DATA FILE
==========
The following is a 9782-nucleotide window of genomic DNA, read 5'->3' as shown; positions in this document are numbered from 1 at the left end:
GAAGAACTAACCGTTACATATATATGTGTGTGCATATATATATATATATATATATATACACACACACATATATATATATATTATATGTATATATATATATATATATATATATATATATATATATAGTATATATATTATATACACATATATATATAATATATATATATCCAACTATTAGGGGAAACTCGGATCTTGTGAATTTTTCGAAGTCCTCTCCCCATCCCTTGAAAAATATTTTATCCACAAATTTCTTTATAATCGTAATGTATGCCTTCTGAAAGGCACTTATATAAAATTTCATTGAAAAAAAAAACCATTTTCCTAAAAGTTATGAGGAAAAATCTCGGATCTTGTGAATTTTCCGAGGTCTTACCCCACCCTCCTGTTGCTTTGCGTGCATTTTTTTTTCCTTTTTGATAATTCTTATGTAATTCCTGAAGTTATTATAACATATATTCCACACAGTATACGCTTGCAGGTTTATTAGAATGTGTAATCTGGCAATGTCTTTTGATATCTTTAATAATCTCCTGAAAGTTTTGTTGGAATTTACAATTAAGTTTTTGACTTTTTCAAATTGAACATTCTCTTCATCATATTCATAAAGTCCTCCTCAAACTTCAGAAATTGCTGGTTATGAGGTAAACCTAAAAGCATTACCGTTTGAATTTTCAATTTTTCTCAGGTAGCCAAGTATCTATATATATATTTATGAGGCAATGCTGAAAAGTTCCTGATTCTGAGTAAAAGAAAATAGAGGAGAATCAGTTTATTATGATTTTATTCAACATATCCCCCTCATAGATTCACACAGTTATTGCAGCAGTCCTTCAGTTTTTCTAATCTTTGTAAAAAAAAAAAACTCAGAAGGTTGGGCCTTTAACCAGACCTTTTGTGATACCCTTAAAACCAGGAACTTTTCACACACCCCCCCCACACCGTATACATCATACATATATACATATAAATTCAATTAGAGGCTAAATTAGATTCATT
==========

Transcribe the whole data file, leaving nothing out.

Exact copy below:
The following is a 9782-nucleotide window of genomic DNA, read 5'->3' as shown; positions in this document are numbered from 1 at the left end:
GAAGAACTAACCGTTACATATATATGTGTGTGCATATATATATATATATATATATATACACACACACATATATATATATATTATATGTATATATATATATATATATATATATATATATATATATAGTATATATATTATATACACATATATATATAATATATATATATCCAACTATTAGGGGAAACTCGGATCTTGTGAATTTTTCGAAGTCCTCTCCCCATCCCTTGAAAAATATTTTATCCACAAATTTCTTTATAATCGTAATGTATGCCTTCTGAAAGGCACTTATATAAAATTTCATTGAAAAAAAAAACCATTTTCCTAAAAGTTATGAGGAAAAATCTCGGATCTTGTGAATTTTCCGAGGTCTTACCCCACCCTCCTGTTGCTTTGCGTGCATTTTTTTTTCCTTTTTGATAATTCTTATGTAATTCCTGAAGTTATTATAACATATATTCCACACAGTATACGCTTGCAGGTTTATTAGAATGTGTAATCTGGCAATGTCTTTTGATATCTTTAATAATCTCCTGAAAGTTTTGTTGGAATTTACAATTAAGTTTTTGACTTTTTCAAATTGAACATTCTCTTCATCATATTCATAAAGTCCTCCTCAAACTTCAGAAATTGCTGGTTATGAGGTAAACCTAAAAGCATTACCGTTTGAATTTTCAATTTTTCTCAGGTAGCCAAGTATCTATATATATATTTATGAGGCAATGCTGAAAAGTTCCTGATTCTGAGTAAAAGAAAATAGAGGAGAATCAGTTTATTATGATTTTATTCAACATATCCCCCTCATAGATTCACACAGTTATTGCAGCAGTCCTTCAGTTTTTCTAATCTTTGTAAAAAAAAAAAACTCAGAAGGTTGGGCCTTTAACCAGACCTTTTGTGATACCCTTAAAACCAGGAACTTTTCACACACCCCCCCCACACCGTATACATCATACATATATACATATAAATTCAATTAGAGGCTAAATTAGATTCATT